The basic structure of the chain, one of the most popular jewellery pieces for men and women, has not changed a lot over the millennia. A series of connected links creates a piece of jewellery whose length and wearability can be adapted. There are many different types, such as the simplest, cable chain, and then marine or anchor chain, in which each link has a bar at the centre, curb chain, in which each link is twisted so that the chain lies flat, and many more. Though the basic motif is simple, the role that the gold chain has played throughout history is more complicated. As far back as the rule of Philip II of Macedonia (359-336 B.C.), Greek artists came up with jewellery designs to allow the affluent and ruling classes to demonstrate their wealth with gold pieces that could be worn and even buried with them upon their death.
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Following Alexander the Great’s conquest of the Persian Empire, and during the Hellenistic period, gold jewellery design diversified greatly to create full sets. In addition to earrings, pins, arm bands, thigh bands, rings and a variety of headdresses from wreaths and diadems to hair ornaments, the gold necklace emerged, often worn with a pair of matching bracelets in the same design.
Fast forward to the Renaissance period, during which chains became an essential part of jewellery for both men and women. King Henry VIII wore a heavy gold collar draped around his shoulders with a pendant hanging from a connecting chain. Noblewomen wore long gold chains doubled elegantly around their necks, or they were worn directly on their bodices, complemented by a matching choker with pendant. In an early 17th century painting, Elisabeth of Valois, third wife of Philip II of Spain, is depicted holding a magnificent gold chain in her hands, with a large lion’s head clasp on one end – a favourite motif in Ancient Greece – and links interspersed with gem settings or enamel decoration. The chain became a must-have piece for anyone important throughout the Renaissance.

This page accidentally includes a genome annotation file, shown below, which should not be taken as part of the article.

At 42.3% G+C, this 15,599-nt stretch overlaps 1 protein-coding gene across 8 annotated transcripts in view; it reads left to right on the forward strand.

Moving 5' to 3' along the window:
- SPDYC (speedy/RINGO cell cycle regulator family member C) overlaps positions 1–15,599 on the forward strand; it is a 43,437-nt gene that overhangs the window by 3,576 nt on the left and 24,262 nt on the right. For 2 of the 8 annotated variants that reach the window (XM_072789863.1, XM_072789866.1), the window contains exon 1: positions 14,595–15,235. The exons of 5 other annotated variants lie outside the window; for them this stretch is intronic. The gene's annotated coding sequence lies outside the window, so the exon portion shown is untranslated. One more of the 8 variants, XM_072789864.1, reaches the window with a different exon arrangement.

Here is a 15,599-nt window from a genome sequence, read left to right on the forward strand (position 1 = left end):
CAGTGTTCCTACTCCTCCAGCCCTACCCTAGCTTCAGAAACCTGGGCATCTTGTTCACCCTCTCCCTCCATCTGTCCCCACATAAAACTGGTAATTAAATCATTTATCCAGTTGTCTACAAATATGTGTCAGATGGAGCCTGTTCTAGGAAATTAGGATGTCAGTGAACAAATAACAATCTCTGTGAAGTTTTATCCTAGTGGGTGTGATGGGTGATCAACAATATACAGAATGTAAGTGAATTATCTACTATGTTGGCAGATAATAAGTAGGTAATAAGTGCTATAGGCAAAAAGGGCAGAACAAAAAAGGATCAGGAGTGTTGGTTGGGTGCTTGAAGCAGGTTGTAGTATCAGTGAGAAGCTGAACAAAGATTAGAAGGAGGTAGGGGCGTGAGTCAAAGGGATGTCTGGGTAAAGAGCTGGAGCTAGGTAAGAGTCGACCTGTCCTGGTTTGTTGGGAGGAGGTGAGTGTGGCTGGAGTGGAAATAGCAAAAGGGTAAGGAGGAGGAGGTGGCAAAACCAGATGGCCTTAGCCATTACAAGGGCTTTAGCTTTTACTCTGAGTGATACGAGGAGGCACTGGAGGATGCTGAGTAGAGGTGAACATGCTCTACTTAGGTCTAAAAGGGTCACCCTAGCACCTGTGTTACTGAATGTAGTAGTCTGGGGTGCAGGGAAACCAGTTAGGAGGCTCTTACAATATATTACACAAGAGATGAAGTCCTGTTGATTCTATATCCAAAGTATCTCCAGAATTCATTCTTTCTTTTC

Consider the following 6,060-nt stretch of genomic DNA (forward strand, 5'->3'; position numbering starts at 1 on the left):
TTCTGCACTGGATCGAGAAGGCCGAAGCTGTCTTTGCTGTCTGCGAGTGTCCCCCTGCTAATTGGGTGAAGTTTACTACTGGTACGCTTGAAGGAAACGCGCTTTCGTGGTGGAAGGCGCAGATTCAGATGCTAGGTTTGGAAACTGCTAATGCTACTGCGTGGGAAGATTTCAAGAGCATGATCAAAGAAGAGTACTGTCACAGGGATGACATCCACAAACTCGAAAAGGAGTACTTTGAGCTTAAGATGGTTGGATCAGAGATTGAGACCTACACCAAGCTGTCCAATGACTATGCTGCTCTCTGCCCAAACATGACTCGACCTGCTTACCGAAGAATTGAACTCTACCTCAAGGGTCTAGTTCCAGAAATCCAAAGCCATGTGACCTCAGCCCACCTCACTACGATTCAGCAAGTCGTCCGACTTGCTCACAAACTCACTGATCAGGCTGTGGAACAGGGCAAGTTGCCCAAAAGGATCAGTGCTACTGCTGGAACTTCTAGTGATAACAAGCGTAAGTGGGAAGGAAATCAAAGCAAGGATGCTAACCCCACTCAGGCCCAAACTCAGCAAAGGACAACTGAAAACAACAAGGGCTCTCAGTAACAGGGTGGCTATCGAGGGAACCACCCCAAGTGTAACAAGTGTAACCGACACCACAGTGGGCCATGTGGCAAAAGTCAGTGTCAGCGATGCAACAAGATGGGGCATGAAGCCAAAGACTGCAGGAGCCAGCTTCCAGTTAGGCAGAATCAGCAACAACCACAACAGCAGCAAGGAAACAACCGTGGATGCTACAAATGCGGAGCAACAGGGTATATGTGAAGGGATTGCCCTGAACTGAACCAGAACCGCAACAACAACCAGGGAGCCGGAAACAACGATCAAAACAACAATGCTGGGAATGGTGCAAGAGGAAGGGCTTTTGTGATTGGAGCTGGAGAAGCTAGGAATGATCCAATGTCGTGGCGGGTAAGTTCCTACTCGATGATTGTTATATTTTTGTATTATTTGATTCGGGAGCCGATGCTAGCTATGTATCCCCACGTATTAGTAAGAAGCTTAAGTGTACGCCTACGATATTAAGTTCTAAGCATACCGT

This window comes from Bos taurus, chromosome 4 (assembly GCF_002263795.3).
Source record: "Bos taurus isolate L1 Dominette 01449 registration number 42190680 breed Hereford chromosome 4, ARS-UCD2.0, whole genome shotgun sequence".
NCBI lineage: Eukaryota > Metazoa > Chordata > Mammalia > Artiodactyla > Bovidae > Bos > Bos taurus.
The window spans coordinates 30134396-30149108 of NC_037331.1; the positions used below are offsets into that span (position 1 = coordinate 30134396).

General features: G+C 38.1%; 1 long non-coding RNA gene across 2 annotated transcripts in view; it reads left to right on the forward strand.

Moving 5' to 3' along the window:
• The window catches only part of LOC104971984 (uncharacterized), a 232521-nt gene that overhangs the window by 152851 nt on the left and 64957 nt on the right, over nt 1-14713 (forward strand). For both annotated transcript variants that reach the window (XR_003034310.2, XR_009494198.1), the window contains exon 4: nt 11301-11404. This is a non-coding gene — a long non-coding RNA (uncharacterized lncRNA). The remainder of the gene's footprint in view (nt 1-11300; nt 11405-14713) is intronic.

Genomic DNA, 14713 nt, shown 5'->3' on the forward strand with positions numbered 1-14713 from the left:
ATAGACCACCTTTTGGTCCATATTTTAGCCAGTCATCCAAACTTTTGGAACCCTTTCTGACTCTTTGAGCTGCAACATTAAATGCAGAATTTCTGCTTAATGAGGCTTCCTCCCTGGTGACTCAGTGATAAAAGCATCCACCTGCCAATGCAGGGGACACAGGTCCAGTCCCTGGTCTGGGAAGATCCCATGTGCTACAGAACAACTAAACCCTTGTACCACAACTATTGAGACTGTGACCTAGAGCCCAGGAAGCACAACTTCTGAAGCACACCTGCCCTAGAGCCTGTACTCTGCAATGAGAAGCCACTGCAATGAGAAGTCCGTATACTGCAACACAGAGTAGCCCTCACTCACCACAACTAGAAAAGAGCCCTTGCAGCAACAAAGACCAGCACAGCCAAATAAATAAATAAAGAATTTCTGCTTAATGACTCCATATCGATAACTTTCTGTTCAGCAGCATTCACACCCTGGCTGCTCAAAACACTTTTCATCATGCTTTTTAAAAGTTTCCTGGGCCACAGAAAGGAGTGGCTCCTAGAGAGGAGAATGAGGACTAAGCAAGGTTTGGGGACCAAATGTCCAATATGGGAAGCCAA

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We have Coco Chanel to thank for bringing the gold chain into the 20th century. Casually wearing several, together with other bijoux over a black dress, she declared that the gold chain was no longer exclusive to the wealthy and powerful. From the smooth, round snake links of the original Cadenas design by Van Cleef & Arpels in the 1930s, to robust silhouettes, such as Bulgari’s curb links in the 1970s, super-size versions for rappers, or championed by today’s women who love a contemporary yet sophisticated look, the gold chain is without doubt one of the most significant jewellery genres, an eloquent link to our ancestors.
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